Florence Neal

Tree Rubbings and Branch Silhouettes
of Lodgepole Pines
affected by the Mountain Pine Beetle

Rubbings made with found pine charcoal on paper, 35.5 x 23"
Branch Silhouettes - archival photographs, 35.5 x 23"

The Banff Centre
Leighton Artists' Colony

August 2008
Banff National Forest, Banff, Canada






















































all images © Florence Neal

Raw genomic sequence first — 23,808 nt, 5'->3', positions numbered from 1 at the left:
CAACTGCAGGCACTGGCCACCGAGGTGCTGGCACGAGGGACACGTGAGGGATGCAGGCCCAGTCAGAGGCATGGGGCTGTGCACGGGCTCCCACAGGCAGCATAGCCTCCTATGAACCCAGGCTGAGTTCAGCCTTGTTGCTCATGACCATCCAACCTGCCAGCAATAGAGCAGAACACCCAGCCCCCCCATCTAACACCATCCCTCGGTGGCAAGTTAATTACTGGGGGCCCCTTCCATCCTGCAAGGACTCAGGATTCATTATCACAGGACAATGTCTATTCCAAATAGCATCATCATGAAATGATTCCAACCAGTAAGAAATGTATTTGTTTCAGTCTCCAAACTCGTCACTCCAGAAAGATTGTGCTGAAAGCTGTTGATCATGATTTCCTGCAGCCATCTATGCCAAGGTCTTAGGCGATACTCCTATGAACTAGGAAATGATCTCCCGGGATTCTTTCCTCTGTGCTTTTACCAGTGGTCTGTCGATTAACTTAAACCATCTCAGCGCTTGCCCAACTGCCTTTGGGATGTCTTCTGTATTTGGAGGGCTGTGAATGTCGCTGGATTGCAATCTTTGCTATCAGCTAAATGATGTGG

The mountain pine beetle is a small cylindrical insect of the Rocky Mountains that attacks and kills mature trees by boring through the bark to feed on the wood of the tree. A key part of this cycle is the transmission of blue-stain fungi by the adults during colonization of the tree. The fungi growth disrupts the flow of water within the tree. The combination of the bark feeding beetle and the blue-stain fungi rapidly kills the lodgepole pine. While the mountain pine beetle has been part of a naturally occurring ecosystem, global warming conditions have seen populations of the beetle increase and spread.